"That's what I've done. I'm just working as hard as I can on this, and if that doesn't work out, then I've got the next thing, and I'm going to work as hard as I can in that area."

NFLPA tells rookies to be like Rob Gronkowski

NFLPA tells rookies to be like Rob Gronkowski

Rob Gronkowski is a model citizen in the NFL. In fact, the NFL Players Association is advising rookies to be more like Gronk, according to The Boston Globe

The New England Patriots tight end has developed a name for himself on and off the football field. With that attention comes branding. And at the NFLPA Rookie Premiere from May 18 to 20, the NFLPA encouraged rookies to develop their own brand -- much like Gronkowski.

“Some people think he’s just this extension of a frat boy, and that it’s sort of accidental,” Ahmad Nassar said, via The Globe. Nassar is the president of NFL Players Inc., the for-profit subsidiary of the NFLPA. “And that’s wrong. It’s not accidental, it’s very purposeful. So the message there is, really good branding is where you don’t even feel it. You think, ‘Oh, that’s just Gronk being Gronk.’ Actually, that’s his brand, but it’s so good and so ingrained and so authentic, you don’t even know it’s a brand or think it.”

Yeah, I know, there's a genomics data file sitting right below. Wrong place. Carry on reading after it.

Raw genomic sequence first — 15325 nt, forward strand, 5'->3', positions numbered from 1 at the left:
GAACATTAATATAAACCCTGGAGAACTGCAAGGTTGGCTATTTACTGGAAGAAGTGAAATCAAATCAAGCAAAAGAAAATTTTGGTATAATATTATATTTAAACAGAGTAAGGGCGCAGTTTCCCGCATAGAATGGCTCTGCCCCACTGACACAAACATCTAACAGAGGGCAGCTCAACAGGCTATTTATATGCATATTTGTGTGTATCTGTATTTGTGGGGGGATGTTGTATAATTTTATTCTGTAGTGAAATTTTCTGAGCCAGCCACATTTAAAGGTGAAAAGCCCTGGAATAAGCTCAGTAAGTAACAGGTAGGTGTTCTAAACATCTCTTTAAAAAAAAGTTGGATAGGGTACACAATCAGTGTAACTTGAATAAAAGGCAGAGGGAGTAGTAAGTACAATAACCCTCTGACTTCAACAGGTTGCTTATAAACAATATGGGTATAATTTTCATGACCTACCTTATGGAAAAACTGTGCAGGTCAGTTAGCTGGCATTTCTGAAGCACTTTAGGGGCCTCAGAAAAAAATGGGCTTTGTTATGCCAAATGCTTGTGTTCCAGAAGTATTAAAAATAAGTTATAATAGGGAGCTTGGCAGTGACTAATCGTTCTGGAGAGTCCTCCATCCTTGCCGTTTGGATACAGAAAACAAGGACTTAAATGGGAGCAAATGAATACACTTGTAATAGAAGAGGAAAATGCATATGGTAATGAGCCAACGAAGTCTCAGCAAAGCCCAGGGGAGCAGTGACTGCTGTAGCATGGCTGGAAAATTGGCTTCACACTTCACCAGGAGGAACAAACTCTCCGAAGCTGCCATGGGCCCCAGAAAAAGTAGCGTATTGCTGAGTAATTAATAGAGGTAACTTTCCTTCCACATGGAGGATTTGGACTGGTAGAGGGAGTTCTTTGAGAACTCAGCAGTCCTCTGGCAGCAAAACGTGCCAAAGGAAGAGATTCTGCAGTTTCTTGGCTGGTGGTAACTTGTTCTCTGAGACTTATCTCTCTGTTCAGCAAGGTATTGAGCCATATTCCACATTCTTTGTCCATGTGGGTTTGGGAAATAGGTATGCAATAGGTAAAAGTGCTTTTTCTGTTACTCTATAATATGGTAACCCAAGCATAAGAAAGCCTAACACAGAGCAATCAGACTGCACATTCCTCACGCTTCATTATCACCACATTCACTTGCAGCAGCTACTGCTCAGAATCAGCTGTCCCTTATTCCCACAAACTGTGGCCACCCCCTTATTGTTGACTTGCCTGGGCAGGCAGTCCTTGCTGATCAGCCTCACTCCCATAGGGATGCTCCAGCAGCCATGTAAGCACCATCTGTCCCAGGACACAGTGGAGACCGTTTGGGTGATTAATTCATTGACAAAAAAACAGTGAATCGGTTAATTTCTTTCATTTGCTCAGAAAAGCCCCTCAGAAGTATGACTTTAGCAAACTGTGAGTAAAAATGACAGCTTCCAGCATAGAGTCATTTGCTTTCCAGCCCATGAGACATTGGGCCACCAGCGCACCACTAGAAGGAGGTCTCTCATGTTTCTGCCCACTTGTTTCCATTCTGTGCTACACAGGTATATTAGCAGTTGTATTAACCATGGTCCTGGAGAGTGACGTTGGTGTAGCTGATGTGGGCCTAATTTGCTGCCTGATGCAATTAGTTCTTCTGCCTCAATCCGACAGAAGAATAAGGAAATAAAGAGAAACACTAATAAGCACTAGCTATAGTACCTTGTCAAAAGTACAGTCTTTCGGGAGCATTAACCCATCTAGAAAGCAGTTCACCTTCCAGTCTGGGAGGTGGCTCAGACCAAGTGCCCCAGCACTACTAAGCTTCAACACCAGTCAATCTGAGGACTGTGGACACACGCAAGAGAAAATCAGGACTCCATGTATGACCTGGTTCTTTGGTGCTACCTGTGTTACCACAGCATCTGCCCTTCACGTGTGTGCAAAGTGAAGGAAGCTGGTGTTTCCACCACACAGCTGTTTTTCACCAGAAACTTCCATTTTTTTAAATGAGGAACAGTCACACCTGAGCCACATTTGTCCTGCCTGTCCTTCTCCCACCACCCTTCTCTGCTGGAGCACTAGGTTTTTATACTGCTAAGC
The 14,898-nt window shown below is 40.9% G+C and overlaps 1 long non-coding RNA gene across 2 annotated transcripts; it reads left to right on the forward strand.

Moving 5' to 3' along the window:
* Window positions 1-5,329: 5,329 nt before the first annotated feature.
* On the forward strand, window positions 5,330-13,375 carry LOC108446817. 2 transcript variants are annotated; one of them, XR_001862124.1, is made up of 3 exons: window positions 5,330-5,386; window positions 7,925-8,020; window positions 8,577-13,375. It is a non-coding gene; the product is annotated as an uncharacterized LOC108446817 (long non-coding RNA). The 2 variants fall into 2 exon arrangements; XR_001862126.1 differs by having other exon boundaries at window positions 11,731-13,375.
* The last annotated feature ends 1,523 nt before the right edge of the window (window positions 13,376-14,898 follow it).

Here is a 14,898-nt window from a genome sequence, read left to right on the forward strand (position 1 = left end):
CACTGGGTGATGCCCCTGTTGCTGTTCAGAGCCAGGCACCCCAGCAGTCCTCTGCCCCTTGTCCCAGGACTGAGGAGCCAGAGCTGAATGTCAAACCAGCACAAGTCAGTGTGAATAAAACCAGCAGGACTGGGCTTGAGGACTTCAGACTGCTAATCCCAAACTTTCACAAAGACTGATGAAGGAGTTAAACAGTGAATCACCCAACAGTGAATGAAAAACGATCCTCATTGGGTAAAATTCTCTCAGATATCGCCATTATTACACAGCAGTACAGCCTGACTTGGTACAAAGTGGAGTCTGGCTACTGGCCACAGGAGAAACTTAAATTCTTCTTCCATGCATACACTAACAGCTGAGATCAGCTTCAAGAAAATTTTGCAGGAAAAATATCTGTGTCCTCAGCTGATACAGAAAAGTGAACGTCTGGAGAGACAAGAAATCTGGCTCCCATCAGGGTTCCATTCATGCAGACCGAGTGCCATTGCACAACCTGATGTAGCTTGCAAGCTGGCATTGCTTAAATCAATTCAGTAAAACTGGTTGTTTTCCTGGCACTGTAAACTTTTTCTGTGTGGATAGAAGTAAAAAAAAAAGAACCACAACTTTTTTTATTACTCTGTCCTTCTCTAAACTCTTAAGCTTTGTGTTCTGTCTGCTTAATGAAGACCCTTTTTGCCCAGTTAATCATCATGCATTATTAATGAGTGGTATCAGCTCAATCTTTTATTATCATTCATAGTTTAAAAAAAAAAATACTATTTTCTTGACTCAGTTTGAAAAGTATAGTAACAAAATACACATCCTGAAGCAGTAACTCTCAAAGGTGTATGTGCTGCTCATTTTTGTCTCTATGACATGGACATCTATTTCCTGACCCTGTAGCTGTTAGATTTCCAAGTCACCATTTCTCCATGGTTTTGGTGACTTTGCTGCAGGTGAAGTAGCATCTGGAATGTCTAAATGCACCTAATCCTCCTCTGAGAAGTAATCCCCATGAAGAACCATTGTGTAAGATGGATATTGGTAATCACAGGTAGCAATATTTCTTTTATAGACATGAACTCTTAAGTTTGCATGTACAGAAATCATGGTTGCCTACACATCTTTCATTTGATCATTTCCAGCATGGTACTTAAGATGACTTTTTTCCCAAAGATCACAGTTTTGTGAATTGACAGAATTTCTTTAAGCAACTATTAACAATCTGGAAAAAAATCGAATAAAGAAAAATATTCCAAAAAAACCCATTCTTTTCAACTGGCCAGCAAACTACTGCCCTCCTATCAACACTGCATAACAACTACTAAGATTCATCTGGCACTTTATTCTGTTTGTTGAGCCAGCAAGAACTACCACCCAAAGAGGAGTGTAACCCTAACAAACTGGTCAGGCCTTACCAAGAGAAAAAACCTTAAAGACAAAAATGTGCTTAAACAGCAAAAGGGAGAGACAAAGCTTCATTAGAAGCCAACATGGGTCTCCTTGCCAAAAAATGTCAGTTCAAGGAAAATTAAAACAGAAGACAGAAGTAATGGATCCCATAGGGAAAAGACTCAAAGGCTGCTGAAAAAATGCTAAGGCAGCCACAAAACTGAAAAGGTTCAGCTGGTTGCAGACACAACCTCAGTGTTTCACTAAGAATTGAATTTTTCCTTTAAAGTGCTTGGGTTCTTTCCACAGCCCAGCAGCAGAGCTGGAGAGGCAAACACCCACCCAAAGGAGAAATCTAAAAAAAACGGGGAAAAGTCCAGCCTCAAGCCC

Gronkowski's "Summer of Gronk" has indirectly become one of his streams of income. The tight end makes appearances for magazines and sponsors. Because of his earnings from branding and endorsements, he didn't touch his NFL salary during the early years of his career.

Gronk was one of three players who were the topics of discussion during the symposium. Dak Prescott and Odell Beckham were also used as examples of players who have been able to generate additional income from endorsements. Beckham, in particular, has been in the spotlight off the football field. He's appeared on the cover of Madden, and just signed a deal with NIke which is reportedly worth $25 million over five years with upwards of $48 million over eight years. His deal, which is a record for an NFL player, will pay him more than his contract with the Giants.

“A lot of people talk to the players about, ‘You should be careful with your money and you should treat your family this way and you should treat your girlfriend or your wife.’ Which is fine. I think that’s valuable,” Nassar said, via The Globe. “But we don’t often give them a chance to answer the question: How do you see yourself as a brand? Because Gronk, Odell, none of those guys accidentally ended up where they are from a branding and marketing standpoint.”